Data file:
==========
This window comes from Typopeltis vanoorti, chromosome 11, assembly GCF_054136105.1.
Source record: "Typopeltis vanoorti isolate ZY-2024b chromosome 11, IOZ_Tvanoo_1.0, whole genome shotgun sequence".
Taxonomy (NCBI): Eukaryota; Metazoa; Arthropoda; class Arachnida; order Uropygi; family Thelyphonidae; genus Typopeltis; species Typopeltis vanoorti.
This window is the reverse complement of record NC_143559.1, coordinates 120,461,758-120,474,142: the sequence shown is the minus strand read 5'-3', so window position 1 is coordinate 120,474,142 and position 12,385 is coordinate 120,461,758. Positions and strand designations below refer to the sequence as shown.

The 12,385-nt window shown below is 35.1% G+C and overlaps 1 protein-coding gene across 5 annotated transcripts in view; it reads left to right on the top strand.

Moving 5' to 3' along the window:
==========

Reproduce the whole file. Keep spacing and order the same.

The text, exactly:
This window comes from Typopeltis vanoorti, chromosome 11, assembly GCF_054136105.1.
Source record: "Typopeltis vanoorti isolate ZY-2024b chromosome 11, IOZ_Tvanoo_1.0, whole genome shotgun sequence".
Taxonomy (NCBI): Eukaryota; Metazoa; Arthropoda; class Arachnida; order Uropygi; family Thelyphonidae; genus Typopeltis; species Typopeltis vanoorti.
This window is the reverse complement of record NC_143559.1, coordinates 120,461,758-120,474,142: the sequence shown is the minus strand read 5'-3', so window position 1 is coordinate 120,474,142 and position 12,385 is coordinate 120,461,758. Positions and strand designations below refer to the sequence as shown.

The 12,385-nt window shown below is 35.1% G+C and overlaps 1 protein-coding gene across 5 annotated transcripts in view; it reads left to right on the top strand.

Moving 5' to 3' along the window: